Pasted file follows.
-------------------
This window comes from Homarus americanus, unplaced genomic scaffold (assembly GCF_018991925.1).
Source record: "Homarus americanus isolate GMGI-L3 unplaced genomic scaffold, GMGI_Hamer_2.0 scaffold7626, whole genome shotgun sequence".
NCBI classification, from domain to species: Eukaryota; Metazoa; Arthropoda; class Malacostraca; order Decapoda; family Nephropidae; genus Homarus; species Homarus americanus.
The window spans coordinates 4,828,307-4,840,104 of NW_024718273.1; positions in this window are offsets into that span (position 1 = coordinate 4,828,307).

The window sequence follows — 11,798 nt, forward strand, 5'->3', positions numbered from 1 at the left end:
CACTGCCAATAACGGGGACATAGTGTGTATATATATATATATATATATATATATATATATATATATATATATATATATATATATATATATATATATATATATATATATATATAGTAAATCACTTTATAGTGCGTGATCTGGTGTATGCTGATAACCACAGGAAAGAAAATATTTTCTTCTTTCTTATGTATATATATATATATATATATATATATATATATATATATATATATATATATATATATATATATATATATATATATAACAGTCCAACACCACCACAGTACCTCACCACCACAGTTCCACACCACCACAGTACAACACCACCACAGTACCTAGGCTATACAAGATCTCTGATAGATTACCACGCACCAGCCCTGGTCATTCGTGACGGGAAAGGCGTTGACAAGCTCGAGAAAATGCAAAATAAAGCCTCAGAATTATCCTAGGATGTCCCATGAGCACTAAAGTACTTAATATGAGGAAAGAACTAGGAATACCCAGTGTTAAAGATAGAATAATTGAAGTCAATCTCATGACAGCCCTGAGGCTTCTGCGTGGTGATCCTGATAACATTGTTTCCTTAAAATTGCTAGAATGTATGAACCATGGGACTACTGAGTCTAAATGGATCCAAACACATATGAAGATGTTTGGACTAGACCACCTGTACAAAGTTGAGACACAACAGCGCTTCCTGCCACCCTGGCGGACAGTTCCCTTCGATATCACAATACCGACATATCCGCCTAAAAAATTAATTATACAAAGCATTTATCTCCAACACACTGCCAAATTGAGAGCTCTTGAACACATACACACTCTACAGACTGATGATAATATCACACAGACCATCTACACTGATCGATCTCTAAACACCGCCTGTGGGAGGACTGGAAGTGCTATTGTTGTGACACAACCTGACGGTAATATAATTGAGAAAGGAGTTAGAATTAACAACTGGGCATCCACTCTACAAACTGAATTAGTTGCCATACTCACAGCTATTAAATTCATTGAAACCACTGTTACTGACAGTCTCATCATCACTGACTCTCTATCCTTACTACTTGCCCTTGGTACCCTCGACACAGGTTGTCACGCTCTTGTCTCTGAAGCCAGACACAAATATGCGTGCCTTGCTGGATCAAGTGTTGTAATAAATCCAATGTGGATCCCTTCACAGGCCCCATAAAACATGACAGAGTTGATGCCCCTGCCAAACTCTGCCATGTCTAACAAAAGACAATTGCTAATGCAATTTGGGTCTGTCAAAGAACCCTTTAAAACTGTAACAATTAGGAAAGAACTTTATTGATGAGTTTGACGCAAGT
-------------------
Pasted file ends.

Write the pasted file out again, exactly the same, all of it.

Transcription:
This window comes from Homarus americanus, unplaced genomic scaffold (assembly GCF_018991925.1).
Source record: "Homarus americanus isolate GMGI-L3 unplaced genomic scaffold, GMGI_Hamer_2.0 scaffold7626, whole genome shotgun sequence".
NCBI classification, from domain to species: Eukaryota; Metazoa; Arthropoda; class Malacostraca; order Decapoda; family Nephropidae; genus Homarus; species Homarus americanus.
The window spans coordinates 4,828,307-4,840,104 of NW_024718273.1; positions in this window are offsets into that span (position 1 = coordinate 4,828,307).

The window sequence follows — 11,798 nt, forward strand, 5'->3', positions numbered from 1 at the left end:
CACTGCCAATAACGGGGACATAGTGTGTATATATATATATATATATATATATATATATATATATATATATATATATATATATATATATATATATATATATATATATATATATAGTAAATCACTTTATAGTGCGTGATCTGGTGTATGCTGATAACCACAGGAAAGAAAATATTTTCTTCTTTCTTATGTATATATATATATATATATATATATATATATATATATATATATATATATATATATATATATATATATATATATATAACAGTCCAACACCACCACAGTACCTCACCACCACAGTTCCACACCACCACAGTACAACACCACCACAGTACCTAGGCTATACAAGATCTCTGATAGATTACCACGCACCAGCCCTGGTCATTCGTGACGGGAAAGGCGTTGACAAGCTCGAGAAAATGCAAAATAAAGCCTCAGAATTATCCTAGGATGTCCCATGAGCACTAAAGTACTTAATATGAGGAAAGAACTAGGAATACCCAGTGTTAAAGATAGAATAATTGAAGTCAATCTCATGACAGCCCTGAGGCTTCTGCGTGGTGATCCTGATAACATTGTTTCCTTAAAATTGCTAGAATGTATGAACCATGGGACTACTGAGTCTAAATGGATCCAAACACATATGAAGATGTTTGGACTAGACCACCTGTACAAAGTTGAGACACAACAGCGCTTCCTGCCACCCTGGCGGACAGTTCCCTTCGATATCACAATACCGACATATCCGCCTAAAAAATTAATTATACAAAGCATTTATCTCCAACACACTGCCAAATTGAGAGCTCTTGAACACATACACACTCTACAGACTGATGATAATATCACACAGACCATCTACACTGATCGATCTCTAAACACCGCCTGTGGGAGGACTGGAAGTGCTATTGTTGTGACACAACCTGACGGTAATATAATTGAGAAAGGAGTTAGAATTAACAACTGGGCATCCACTCTACAAACTGAATTAGTTGCCATACTCACAGCTATTAAATTCATTGAAACCACTGTTACTGACAGTCTCATCATCACTGACTCTCTATCCTTACTACTTGCCCTTGGTACCCTCGACACAGGTTGTCACGCTCTTGTCTCTGAAGCCAGACACAAATATGCGTGCCTTGCTGGATCAAGTGTTGTAATAAATCCAATGTGGATCCCTTCACAGGCCCCATAAAACATGACAGAGTTGATGCCCCTGCCAAACTCTGCCATGTCTAACAAAAGACAATTGCTAATGCAATTTGGGTCTGTCAAAGAACCCTTTAAAACTGTAACAATTAGGAAAGAACTTTATTGATGAGTTTGACGCAAGT